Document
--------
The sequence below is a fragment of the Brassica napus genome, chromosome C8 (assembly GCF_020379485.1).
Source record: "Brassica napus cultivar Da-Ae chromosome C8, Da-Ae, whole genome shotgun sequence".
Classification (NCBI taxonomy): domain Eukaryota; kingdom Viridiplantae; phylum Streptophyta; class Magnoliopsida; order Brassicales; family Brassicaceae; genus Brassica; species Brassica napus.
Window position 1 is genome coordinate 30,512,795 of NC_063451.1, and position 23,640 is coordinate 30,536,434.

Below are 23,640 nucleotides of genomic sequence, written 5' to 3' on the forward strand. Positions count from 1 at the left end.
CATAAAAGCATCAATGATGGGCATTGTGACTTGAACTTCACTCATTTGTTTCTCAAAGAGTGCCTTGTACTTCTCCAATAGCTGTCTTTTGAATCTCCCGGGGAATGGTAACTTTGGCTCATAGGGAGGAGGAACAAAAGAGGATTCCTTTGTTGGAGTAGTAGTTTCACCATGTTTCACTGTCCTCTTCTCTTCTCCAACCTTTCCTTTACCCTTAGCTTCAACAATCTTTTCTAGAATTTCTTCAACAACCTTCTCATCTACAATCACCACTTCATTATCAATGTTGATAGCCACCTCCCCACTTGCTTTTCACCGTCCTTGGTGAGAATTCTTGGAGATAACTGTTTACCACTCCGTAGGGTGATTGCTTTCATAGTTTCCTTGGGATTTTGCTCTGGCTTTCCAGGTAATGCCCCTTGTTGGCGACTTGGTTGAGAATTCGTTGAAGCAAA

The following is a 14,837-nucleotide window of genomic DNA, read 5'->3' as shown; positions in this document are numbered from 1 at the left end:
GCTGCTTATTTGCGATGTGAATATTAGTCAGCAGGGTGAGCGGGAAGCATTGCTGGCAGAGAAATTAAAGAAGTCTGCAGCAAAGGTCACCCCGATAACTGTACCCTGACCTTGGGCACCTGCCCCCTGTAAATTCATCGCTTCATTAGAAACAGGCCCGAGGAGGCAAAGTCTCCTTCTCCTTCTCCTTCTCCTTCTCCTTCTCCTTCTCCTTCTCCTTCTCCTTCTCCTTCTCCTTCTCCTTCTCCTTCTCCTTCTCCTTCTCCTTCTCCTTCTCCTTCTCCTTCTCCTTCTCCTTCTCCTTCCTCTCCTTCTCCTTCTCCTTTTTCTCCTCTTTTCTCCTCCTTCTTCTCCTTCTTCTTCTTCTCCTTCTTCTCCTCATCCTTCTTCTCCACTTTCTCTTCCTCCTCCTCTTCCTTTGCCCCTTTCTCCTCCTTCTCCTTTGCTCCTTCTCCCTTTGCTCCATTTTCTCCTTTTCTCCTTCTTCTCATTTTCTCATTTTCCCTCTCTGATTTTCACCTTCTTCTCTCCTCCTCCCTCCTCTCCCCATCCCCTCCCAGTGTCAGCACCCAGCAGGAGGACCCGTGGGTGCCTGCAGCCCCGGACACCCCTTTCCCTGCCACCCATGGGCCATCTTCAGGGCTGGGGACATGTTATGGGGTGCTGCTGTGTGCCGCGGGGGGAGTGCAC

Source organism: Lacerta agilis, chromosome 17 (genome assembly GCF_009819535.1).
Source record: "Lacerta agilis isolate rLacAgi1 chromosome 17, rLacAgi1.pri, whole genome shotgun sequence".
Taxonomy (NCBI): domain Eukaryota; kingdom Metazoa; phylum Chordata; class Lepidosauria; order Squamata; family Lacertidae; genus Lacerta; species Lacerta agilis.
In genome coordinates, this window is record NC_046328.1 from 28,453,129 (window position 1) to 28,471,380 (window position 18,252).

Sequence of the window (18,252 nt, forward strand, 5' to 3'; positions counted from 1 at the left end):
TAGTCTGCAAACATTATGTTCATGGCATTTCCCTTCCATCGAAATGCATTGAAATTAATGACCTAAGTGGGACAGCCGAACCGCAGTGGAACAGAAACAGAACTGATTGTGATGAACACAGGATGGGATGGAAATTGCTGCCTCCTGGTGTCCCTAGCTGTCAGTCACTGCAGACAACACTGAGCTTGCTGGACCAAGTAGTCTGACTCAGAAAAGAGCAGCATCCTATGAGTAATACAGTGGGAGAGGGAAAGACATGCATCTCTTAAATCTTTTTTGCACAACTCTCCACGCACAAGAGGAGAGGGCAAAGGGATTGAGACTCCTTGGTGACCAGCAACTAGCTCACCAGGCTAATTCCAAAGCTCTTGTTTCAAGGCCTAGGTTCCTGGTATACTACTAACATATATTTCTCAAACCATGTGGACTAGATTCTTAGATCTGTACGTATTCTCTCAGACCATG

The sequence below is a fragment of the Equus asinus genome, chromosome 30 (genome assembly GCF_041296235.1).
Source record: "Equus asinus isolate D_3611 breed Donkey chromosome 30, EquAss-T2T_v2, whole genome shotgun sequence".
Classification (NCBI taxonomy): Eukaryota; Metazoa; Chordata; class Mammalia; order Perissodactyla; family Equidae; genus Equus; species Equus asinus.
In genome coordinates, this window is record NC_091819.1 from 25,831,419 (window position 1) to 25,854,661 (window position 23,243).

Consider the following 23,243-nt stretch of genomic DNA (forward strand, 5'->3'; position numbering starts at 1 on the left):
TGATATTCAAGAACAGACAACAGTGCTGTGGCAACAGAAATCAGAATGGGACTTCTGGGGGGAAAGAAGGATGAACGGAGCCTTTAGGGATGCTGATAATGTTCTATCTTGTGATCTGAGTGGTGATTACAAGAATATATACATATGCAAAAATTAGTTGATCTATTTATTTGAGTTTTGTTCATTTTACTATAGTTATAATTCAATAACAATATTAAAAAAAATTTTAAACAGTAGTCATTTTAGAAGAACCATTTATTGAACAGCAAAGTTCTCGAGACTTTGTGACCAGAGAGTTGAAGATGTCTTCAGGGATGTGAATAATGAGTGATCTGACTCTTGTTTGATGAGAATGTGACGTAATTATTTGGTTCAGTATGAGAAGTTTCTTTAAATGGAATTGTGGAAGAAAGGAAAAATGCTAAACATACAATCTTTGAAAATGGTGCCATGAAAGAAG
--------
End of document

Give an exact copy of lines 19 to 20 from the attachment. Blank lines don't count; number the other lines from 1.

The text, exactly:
Consider the following 23,243-nt stretch of genomic DNA (forward strand, 5'->3'; position numbering starts at 1 on the left):
TGATATTCAAGAACAGACAACAGTGCTGTGGCAACAGAAATCAGAATGGGACTTCTGGGGGGAAAGAAGGATGAACGGAGCCTTTAGGGATGCTGATAATGTTCTATCTTGTGATCTGAGTGGTGATTACAAGAATATATACATATGCAAAAATTAGTTGATCTATTTATTTGAGTTTTGTTCATTTTACTATAGTTATAATTCAATAACAATATTAAAAAAAATTTTAAACAGTAGTCATTTTAGAAGAACCATTTATTGAACAGCAAAGTTCTCGAGACTTTGTGACCAGAGAGTTGAAGATGTCTTCAGGGATGTGAATAATGAGTGATCTGACTCTTGTTTGATGAGAATGTGACGTAATTATTTGGTTCAGTATGAGAAGTTTCTTTAAATGGAATTGTGGAAGAAAGGAAAAATGCTAAACATACAATCTTTGAAAATGGTGCCATGAAAGAAG